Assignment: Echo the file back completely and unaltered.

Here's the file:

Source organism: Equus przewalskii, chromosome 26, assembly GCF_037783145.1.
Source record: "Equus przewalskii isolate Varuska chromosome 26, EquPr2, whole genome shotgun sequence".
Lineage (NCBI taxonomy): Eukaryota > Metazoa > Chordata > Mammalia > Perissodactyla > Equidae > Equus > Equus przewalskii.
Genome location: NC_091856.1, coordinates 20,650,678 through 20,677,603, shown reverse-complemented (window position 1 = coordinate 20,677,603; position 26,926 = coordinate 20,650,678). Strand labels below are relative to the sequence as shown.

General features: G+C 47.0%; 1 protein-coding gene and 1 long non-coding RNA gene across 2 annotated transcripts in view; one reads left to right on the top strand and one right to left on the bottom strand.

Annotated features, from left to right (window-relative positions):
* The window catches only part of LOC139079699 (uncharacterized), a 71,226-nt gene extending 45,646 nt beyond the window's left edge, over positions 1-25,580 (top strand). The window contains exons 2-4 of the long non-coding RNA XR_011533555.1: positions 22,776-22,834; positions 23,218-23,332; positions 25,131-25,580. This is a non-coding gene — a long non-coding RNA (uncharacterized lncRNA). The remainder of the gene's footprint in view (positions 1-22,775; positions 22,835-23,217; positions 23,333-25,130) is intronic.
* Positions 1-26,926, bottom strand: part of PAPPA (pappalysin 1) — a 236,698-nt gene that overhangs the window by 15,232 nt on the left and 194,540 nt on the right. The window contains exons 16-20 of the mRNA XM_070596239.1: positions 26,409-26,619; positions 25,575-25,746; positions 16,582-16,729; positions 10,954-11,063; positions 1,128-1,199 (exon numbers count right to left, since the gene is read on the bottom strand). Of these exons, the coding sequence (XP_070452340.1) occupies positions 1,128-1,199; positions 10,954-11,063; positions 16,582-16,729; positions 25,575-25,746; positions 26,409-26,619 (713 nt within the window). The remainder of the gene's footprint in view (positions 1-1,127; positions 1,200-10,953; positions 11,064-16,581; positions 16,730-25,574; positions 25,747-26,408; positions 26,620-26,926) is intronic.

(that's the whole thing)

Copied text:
Source organism: Equus przewalskii, chromosome 26, assembly GCF_037783145.1.
Source record: "Equus przewalskii isolate Varuska chromosome 26, EquPr2, whole genome shotgun sequence".
Lineage (NCBI taxonomy): Eukaryota > Metazoa > Chordata > Mammalia > Perissodactyla > Equidae > Equus > Equus przewalskii.
Genome location: NC_091856.1, coordinates 20,650,678 through 20,677,603, shown reverse-complemented (window position 1 = coordinate 20,677,603; position 26,926 = coordinate 20,650,678). Strand labels below are relative to the sequence as shown.

General features: G+C 47.0%; 1 protein-coding gene and 1 long non-coding RNA gene across 2 annotated transcripts in view; one reads left to right on the top strand and one right to left on the bottom strand.

Annotated features, from left to right (window-relative positions):
* The window catches only part of LOC139079699 (uncharacterized), a 71,226-nt gene extending 45,646 nt beyond the window's left edge, over positions 1-25,580 (top strand). The window contains exons 2-4 of the long non-coding RNA XR_011533555.1: positions 22,776-22,834; positions 23,218-23,332; positions 25,131-25,580. This is a non-coding gene — a long non-coding RNA (uncharacterized lncRNA). The remainder of the gene's footprint in view (positions 1-22,775; positions 22,835-23,217; positions 23,333-25,130) is intronic.
* Positions 1-26,926, bottom strand: part of PAPPA (pappalysin 1) — a 236,698-nt gene that overhangs the window by 15,232 nt on the left and 194,540 nt on the right. The window contains exons 16-20 of the mRNA XM_070596239.1: positions 26,409-26,619; positions 25,575-25,746; positions 16,582-16,729; positions 10,954-11,063; positions 1,128-1,199 (exon numbers count right to left, since the gene is read on the bottom strand). Of these exons, the coding sequence (XP_070452340.1) occupies positions 1,128-1,199; positions 10,954-11,063; positions 16,582-16,729; positions 25,575-25,746; positions 26,409-26,619 (713 nt within the window). The remainder of the gene's footprint in view (positions 1-1,127; positions 1,200-10,953; positions 11,064-16,581; positions 16,730-25,574; positions 25,747-26,408; positions 26,620-26,926) is intronic.